Dir. Jordan Peele; Lupita Nyong’o, Winston Duke, Shahadi Wright Joseph, Evan Alex
[4 out of 4 stars]
*This review contains spoilers. Consider yourself warned.*
“Once upon a time, there was a girl and the girl had a shadow.” So says Red, one of two characters played by Lupita Nyong’o in Us (2019), Jordan Peele’s newest feature which he wrote, directed, and produced. Peele’s spine-chilling story unfurls from the time-honored idea that encountering your doppelgänger, a German word from centuries-old folktales that warned of imminent death for those who encountered another version of themselves, is a shattering experience. Our lives are built around the belief that we are unique individuals with a singular understanding of the world, so facing off with a physical manifestation that calls that belief into question is at its best unsettling, and at its worst, deadly. Peele follows in the tradition of doppelgänger horror exemplified by the likes of Invasion of the Body Snatchers (1978) and Possession (1981), using doubled performances by actors to explore how darkness dwells within all our lives. Peele specifically uses the doppelgängers in Us to scrutinize American identity, much like how David Lynch and Mark Frost did on Twin Peaks (1990-1991) and Twin Peaks: The Return (2017) where doubling and doppelgängers showed the noxious underbelly of American life ((I find all of this particularly exciting after spending all fall writing a thesis about doppelgängers in Twin Peaks: The Return). Peele quite literally uses the tunnels under America, as well as his doppelgängers, to examine the same ideas about Americanness and our collective dark side — all this while also succeeding in making a first-rate bone-chiller of a film.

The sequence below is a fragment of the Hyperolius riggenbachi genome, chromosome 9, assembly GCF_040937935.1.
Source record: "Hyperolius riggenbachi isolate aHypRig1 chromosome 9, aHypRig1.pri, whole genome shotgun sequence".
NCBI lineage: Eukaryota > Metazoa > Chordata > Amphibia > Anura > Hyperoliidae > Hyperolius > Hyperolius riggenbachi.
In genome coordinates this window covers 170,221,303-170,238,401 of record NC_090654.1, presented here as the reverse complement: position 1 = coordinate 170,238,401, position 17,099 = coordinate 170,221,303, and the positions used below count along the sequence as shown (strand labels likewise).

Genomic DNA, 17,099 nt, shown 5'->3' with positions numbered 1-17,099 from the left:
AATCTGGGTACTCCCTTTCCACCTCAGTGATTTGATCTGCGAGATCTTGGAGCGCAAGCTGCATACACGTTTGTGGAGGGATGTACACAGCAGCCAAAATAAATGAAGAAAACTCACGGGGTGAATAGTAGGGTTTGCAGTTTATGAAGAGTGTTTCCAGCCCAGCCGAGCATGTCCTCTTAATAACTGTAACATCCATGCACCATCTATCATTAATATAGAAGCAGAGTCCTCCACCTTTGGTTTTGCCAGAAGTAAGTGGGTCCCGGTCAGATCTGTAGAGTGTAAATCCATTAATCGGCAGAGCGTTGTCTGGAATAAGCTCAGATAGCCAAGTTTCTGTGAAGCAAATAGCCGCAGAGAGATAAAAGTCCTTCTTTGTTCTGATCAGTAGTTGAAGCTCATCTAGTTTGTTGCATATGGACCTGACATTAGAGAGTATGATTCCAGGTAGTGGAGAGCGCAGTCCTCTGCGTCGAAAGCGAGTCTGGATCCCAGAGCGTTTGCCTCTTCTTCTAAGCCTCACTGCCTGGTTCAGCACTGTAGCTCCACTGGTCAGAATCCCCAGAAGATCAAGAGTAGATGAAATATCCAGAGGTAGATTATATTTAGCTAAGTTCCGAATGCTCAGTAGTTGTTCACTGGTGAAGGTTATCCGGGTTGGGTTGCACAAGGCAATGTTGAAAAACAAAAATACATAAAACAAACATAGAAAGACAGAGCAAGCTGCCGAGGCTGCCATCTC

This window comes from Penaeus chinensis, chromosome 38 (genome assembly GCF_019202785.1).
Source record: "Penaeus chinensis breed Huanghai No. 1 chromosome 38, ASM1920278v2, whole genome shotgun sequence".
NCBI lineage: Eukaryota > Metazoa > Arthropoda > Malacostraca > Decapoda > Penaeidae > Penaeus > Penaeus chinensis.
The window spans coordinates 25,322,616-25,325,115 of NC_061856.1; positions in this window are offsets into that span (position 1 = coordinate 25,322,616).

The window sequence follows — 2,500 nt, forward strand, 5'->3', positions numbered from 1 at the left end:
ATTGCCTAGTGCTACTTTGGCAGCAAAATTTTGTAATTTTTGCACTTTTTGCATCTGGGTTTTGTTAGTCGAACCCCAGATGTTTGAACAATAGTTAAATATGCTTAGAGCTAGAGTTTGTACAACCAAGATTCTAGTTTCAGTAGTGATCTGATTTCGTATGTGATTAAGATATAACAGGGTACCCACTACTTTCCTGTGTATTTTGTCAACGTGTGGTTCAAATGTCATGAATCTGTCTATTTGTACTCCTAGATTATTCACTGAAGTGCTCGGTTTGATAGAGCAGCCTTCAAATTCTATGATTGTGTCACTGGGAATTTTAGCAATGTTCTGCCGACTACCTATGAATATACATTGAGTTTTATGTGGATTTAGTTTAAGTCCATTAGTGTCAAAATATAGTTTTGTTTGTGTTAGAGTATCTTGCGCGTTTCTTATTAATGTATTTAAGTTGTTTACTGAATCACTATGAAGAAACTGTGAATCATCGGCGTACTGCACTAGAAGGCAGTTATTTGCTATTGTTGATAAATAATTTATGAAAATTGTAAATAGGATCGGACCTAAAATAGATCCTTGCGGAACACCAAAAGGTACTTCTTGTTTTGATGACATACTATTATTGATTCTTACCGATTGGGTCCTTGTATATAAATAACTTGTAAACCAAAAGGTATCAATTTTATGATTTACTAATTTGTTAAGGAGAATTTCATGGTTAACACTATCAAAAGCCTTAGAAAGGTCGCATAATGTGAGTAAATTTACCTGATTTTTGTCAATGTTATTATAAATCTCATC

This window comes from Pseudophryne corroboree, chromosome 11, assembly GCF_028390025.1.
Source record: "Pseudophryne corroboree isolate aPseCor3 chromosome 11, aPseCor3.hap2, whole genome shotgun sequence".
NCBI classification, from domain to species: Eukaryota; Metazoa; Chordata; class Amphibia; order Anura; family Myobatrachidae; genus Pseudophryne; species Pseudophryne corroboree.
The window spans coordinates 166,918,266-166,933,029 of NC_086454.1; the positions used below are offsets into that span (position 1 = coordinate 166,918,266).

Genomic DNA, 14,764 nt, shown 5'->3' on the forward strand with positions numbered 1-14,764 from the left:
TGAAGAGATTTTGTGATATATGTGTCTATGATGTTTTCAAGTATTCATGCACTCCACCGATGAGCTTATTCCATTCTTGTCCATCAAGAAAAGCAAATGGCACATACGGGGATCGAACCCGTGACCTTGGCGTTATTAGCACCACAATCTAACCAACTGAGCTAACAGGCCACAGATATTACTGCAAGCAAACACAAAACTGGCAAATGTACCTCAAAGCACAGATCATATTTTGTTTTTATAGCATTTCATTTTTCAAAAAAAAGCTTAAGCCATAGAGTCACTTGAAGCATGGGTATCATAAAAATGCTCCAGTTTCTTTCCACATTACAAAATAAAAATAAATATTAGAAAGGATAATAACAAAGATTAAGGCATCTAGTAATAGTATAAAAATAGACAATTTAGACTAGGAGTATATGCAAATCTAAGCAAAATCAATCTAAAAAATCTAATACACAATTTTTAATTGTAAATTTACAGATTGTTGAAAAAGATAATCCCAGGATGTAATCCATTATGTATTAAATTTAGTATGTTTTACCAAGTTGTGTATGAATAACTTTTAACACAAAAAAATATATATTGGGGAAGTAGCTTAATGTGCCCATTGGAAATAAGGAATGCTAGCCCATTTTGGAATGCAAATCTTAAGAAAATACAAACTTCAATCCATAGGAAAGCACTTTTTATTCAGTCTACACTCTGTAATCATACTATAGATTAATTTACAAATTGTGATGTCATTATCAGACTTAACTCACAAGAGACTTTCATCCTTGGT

Us follows Adelaide (Lupita Nyong’o) and Gabe Wilson (Winston Duke) as they take their children Zora (Shahadi Wright Joseph) and Jason (Evan Alex) on a family trip to Santa Cruz, one they have taken many times before. Adelaide is uncomfortable from the start for, as she reveals to Gabe, she came to Santa Cruz as a little girl, was separated from her family, and came face-to-face with her doppelgänger in a hall of mirrors. It traumatized her then, and though she has never spoken of it since, it still haunts her. Gabe doesn’t quite believe her, but he comes around rather quickly when a full deck of Wilson family doppelgängers arrives in the driveway of their vacation home and begins to terrorize the Wilsons. It is then, once the doppelgängers have entered the house and assembled an uncanny family meeting, that Red, Adelaide’s doppelgänger, tells the Wilsons the story of the Tethered, a class of doppelgängers who live in the countless abandoned tunnels below America, each a “shadow” of someone up above. What follows is the Wilson’s desperate attempts to escape their, and others’, doppelgängers, and avoid the deadly fate that awaits them if they fail to get away. Their getaway takes them all over Santa Cruz as they realize that the terror is larger than their one family.